Israeli visual aid company OrCam valued at $1 billion

The company raised $30.4 million by selling an approximate 3 per cent stake to investors


Reuters February 20, 2018
A general view of the entrance to the OrCam company's office in Jerusalem, February 15, 2018. PHOTO: REUTERS

Israel’s OrCam, which has developed a visual aid for the blind, has completed a funding round that values the company at $1 billion, putting it on track for a planned initial public offering (IPO), its chief executive said on Tuesday.

The company raised $30.4 million by selling an approximate 3 per cent stake to investors including Israel’s Clal Insurance and Meitav Dash. That brought the total amount OrCam has raised from investors so far to $130.4 million.

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“We have sufficient reserves of money to finish our development, but part of our investment rounds is also preparing the company for the next phase, which is IPO,” Ziv Aviram said.

In about a year, he said, the company would look to raise an additional $100 million from larger, global funds before going public on a US exchange. He is hoping the company will be valued at $1.5-$2 billion when it lists.

Ziv Aviram, CEO and co-founder of OrCam, poses for a portrait wearing the OrCam MyEye 2.0 device attached to a pair of glasses in his office in Jerusalem, February 15, 2018. PHOTO: REUTERS Ziv Aviram, CEO and co-founder of OrCam, poses for a portrait wearing the OrCam MyEye 2.0 device attached to a pair of glasses in his office in Jerusalem, February 15, 2018.PHOTO: REUTERS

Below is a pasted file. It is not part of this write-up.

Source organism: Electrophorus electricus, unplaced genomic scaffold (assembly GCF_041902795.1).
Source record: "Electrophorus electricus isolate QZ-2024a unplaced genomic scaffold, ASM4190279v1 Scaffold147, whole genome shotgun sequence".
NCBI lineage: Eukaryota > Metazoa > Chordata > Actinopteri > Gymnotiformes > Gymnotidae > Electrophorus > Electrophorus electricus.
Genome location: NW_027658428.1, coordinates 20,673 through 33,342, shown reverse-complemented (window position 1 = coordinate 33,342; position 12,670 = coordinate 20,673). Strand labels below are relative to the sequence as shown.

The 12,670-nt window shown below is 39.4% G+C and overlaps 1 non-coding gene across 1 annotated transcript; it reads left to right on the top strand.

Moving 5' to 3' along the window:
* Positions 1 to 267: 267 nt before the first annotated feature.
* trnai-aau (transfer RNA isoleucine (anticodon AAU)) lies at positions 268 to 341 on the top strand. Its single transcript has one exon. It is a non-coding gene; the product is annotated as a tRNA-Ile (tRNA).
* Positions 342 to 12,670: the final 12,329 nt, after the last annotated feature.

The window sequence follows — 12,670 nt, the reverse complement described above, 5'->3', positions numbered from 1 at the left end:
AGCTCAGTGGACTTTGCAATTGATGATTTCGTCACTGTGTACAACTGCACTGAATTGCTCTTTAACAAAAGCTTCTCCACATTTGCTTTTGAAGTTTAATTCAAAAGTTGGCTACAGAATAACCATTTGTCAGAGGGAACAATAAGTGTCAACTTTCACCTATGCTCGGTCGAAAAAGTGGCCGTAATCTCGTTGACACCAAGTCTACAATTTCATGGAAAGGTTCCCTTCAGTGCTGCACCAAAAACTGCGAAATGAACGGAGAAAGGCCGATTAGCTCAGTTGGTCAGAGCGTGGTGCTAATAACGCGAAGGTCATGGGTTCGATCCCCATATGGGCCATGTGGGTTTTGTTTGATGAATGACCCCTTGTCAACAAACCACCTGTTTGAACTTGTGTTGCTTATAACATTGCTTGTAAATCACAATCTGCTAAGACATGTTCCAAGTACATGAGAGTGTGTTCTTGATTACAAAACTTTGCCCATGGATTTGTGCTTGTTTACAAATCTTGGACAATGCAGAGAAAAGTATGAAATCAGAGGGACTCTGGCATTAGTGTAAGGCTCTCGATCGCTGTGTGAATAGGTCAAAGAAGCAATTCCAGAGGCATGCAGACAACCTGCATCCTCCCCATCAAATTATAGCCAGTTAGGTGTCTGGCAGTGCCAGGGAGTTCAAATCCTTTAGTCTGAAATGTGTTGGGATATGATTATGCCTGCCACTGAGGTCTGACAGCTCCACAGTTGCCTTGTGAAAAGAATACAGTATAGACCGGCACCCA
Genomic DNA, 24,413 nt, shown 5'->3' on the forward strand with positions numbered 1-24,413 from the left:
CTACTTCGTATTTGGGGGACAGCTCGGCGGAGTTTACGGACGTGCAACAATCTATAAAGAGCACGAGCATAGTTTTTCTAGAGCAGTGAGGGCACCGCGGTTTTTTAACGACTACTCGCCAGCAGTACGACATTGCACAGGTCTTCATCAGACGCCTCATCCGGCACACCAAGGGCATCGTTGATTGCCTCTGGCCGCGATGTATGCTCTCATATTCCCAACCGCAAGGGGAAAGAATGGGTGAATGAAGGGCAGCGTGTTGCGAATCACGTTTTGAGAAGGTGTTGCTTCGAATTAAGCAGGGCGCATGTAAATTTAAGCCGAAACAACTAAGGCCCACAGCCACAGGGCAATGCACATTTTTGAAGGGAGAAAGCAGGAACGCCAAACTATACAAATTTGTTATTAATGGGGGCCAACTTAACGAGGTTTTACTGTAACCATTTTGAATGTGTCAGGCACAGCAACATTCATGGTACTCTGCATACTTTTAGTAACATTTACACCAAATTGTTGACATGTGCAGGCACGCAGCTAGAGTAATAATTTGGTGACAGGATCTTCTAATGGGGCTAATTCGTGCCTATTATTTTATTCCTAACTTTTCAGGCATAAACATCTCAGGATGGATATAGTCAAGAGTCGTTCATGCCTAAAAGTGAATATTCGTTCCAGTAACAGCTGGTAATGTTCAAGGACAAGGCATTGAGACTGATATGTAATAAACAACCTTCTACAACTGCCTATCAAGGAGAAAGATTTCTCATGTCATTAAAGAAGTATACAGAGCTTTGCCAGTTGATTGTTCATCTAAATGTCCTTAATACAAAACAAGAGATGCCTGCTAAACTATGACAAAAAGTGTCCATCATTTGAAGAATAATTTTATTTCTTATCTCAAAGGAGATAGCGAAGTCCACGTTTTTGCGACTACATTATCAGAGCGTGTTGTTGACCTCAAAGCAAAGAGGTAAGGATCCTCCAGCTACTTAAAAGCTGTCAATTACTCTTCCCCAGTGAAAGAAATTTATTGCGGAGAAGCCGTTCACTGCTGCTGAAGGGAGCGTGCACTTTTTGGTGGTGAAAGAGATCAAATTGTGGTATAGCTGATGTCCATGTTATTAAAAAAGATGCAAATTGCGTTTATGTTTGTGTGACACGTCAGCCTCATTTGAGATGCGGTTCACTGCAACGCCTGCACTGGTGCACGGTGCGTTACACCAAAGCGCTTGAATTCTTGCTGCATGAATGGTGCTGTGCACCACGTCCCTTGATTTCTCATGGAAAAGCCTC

The latest fundraising coincided with the launch of a new version of OrCam’s product - a wireless smart camera that attaches to the side of spectacle frames. The device reads texts, supermarket barcodes and recognizes faces while speaking the information into the user’s ear.

Aviram said he saw OrCam’s growth surpassing that of the previous company he co-founded - autonomous vehicle technology provider Mobileye, which was bought last year by Intel for $15 billion.

“I think the potential for OrCam is even bigger than Mobileye,” he said from his office in a high-tech neighborhood of Jerusalem, down the street from where Mobileye’s expanded complex is being built. “This technology is endless. We just started to understand the tip of the iceberg of what can be done.”

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That means expanding the customer base beyond the blind or partially-sighted to those suffering from dyslexia or who get fatigued while reading. Aviram even sees the device evolving into a sort of artificial intelligence personal assistant.

Next year’s forecast is a bit more modest.

After revenue of $10 million in 2017, Aviram expects sales to jump to $20-$30 million in the coming year and for the company to become profitable in 2019.

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